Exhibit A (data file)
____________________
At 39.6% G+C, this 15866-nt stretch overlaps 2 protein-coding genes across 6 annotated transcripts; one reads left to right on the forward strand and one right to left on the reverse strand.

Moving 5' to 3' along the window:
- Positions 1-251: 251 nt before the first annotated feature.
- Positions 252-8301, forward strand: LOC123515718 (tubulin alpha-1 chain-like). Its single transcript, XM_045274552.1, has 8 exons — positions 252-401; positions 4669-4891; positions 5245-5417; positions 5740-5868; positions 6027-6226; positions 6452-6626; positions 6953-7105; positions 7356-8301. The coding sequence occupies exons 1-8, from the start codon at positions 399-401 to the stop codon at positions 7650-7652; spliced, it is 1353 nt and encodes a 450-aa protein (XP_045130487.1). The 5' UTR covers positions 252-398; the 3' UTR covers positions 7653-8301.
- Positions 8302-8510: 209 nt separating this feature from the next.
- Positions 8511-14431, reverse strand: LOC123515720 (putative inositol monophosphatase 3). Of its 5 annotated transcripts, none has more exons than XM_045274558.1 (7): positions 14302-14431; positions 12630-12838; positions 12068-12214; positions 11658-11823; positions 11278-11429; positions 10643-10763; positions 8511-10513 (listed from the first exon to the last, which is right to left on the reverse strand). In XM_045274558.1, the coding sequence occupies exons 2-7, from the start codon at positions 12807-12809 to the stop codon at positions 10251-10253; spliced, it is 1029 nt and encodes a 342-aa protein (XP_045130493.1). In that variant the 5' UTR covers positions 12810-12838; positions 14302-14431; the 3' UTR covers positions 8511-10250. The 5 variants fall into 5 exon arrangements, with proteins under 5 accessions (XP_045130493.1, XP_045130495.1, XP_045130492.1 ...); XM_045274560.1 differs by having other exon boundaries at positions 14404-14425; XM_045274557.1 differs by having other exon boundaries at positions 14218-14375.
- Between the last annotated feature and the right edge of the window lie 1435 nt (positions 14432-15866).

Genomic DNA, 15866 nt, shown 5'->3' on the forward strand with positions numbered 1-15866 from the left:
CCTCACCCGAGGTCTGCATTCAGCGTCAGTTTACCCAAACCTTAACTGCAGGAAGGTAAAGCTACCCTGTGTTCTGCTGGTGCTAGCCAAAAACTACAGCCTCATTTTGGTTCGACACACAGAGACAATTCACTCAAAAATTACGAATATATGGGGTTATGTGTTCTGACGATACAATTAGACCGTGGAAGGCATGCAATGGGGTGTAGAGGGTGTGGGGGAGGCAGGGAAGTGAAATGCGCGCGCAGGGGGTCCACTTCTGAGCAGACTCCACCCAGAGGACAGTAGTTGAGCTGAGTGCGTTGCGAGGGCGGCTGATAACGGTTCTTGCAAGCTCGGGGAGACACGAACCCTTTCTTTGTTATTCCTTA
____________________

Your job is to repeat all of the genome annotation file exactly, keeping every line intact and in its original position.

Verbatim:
At 39.6% G+C, this 15866-nt stretch overlaps 2 protein-coding genes across 6 annotated transcripts; one reads left to right on the forward strand and one right to left on the reverse strand.

Moving 5' to 3' along the window:
- Positions 1-251: 251 nt before the first annotated feature.
- Positions 252-8301, forward strand: LOC123515718 (tubulin alpha-1 chain-like). Its single transcript, XM_045274552.1, has 8 exons — positions 252-401; positions 4669-4891; positions 5245-5417; positions 5740-5868; positions 6027-6226; positions 6452-6626; positions 6953-7105; positions 7356-8301. The coding sequence occupies exons 1-8, from the start codon at positions 399-401 to the stop codon at positions 7650-7652; spliced, it is 1353 nt and encodes a 450-aa protein (XP_045130487.1). The 5' UTR covers positions 252-398; the 3' UTR covers positions 7653-8301.
- Positions 8302-8510: 209 nt separating this feature from the next.
- Positions 8511-14431, reverse strand: LOC123515720 (putative inositol monophosphatase 3). Of its 5 annotated transcripts, none has more exons than XM_045274558.1 (7): positions 14302-14431; positions 12630-12838; positions 12068-12214; positions 11658-11823; positions 11278-11429; positions 10643-10763; positions 8511-10513 (listed from the first exon to the last, which is right to left on the reverse strand). In XM_045274558.1, the coding sequence occupies exons 2-7, from the start codon at positions 12807-12809 to the stop codon at positions 10251-10253; spliced, it is 1029 nt and encodes a 342-aa protein (XP_045130493.1). In that variant the 5' UTR covers positions 12810-12838; positions 14302-14431; the 3' UTR covers positions 8511-10250. The 5 variants fall into 5 exon arrangements, with proteins under 5 accessions (XP_045130493.1, XP_045130495.1, XP_045130492.1 ...); XM_045274560.1 differs by having other exon boundaries at positions 14404-14425; XM_045274557.1 differs by having other exon boundaries at positions 14218-14375.
- Between the last annotated feature and the right edge of the window lie 1435 nt (positions 14432-15866).

Genomic DNA, 15866 nt, shown 5'->3' on the forward strand with positions numbered 1-15866 from the left:
CCTCACCCGAGGTCTGCATTCAGCGTCAGTTTACCCAAACCTTAACTGCAGGAAGGTAAAGCTACCCTGTGTTCTGCTGGTGCTAGCCAAAAACTACAGCCTCATTTTGGTTCGACACACAGAGACAATTCACTCAAAAATTACGAATATATGGGGTTATGTGTTCTGACGATACAATTAGACCGTGGAAGGCATGCAATGGGGTGTAGAGGGTGTGGGGGAGGCAGGGAAGTGAAATGCGCGCGCAGGGGGTCCACTTCTGAGCAGACTCCACCCAGAGGACAGTAGTTGAGCTGAGTGCGTTGCGAGGGCGGCTGATAACGGTTCTTGCAAGCTCGGGGAGACACGAACCCTTTCTTTGTTATTCCTTA